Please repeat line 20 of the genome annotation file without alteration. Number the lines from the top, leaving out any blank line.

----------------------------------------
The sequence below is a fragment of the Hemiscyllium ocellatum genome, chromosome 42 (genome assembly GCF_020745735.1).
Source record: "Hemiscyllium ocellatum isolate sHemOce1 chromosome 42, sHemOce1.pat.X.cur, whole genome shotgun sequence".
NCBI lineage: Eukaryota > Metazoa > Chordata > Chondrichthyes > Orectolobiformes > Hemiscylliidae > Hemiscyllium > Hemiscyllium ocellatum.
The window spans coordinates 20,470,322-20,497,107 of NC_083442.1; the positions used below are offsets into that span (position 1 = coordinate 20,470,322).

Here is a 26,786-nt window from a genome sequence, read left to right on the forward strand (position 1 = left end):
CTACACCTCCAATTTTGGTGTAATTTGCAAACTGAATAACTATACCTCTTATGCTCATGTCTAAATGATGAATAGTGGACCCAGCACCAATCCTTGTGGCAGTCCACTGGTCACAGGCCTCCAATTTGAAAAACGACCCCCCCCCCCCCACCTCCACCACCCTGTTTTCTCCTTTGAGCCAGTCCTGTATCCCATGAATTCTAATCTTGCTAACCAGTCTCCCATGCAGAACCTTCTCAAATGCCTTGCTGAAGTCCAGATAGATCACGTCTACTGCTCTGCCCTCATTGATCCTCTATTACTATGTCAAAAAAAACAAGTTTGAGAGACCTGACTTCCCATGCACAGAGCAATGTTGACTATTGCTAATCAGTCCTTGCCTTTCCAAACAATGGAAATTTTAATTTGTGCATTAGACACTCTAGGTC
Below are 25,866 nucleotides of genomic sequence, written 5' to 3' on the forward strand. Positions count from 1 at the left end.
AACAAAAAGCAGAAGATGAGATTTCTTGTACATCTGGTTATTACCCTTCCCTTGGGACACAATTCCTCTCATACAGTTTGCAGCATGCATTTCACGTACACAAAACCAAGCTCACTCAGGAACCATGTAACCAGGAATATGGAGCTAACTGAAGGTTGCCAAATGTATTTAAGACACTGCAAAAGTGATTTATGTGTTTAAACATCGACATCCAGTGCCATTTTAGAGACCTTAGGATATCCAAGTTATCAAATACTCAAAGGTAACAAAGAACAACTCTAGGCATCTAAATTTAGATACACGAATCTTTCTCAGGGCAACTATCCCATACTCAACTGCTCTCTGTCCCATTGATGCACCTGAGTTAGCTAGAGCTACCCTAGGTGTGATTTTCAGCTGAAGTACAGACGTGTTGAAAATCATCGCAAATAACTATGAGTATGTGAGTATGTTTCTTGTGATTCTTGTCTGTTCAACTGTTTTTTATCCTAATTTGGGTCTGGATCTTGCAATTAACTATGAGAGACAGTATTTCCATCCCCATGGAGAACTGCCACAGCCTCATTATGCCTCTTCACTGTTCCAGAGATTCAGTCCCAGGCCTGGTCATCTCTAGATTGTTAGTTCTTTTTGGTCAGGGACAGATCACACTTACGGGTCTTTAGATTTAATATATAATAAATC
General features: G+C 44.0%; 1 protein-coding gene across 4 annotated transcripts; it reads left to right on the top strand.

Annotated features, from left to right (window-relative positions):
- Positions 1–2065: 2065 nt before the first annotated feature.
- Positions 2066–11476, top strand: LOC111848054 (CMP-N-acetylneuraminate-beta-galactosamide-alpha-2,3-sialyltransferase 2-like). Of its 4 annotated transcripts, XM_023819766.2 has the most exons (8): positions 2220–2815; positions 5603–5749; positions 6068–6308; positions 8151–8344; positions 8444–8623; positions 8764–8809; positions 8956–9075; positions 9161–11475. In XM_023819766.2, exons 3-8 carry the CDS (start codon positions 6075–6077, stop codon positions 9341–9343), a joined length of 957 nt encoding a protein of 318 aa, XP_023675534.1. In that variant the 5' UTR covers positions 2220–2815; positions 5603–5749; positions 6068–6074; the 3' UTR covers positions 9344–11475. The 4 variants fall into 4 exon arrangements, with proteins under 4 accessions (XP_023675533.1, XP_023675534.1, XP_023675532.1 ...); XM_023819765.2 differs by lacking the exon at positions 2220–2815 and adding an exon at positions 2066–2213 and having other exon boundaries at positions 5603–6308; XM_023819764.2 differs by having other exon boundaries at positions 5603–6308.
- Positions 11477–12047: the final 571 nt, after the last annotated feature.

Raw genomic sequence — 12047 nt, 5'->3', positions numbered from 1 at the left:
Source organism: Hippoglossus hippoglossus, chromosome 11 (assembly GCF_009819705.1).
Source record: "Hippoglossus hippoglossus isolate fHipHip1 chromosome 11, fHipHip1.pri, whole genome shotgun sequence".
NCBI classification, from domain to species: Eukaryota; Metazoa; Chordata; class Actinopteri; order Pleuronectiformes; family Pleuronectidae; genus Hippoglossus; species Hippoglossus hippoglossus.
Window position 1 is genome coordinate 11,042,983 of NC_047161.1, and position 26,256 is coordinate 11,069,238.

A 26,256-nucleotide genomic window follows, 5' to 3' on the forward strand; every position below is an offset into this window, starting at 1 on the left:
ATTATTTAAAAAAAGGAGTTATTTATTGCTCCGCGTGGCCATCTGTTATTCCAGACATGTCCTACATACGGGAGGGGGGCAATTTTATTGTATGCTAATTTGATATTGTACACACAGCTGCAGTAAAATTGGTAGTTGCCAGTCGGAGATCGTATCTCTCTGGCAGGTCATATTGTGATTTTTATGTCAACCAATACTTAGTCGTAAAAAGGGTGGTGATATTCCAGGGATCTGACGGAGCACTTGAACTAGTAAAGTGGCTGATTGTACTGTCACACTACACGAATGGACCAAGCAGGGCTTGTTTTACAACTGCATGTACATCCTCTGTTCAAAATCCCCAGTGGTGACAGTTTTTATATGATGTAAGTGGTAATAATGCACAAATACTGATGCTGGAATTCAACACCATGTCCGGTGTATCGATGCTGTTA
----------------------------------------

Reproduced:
ATTATTTAAAAAAAGGAGTTATTTATTGCTCCGCGTGGCCATCTGTTATTCCAGACATGTCCTACATACGGGAGGGGGGCAATTTTATTGTATGCTAATTTGATATTGTACACACAGCTGCAGTAAAATTGGTAGTTGCCAGTCGGAGATCGTATCTCTCTGGCAGGTCATATTGTGATTTTTATGTCAACCAATACTTAGTCGTAAAAAGGGTGGTGATATTCCAGGGATCTGACGGAGCACTTGAACTAGTAAAGTGGCTGATTGTACTGTCACACTACACGAATGGACCAAGCAGGGCTTGTTTTACAACTGCATGTACATCCTCTGTTCAAAATCCCCAGTGGTGACAGTTTTTATATGATGTAAGTGGTAATAATGCACAAATACTGATGCTGGAATTCAACACCATGTCCGGTGTATCGATGCTGTTA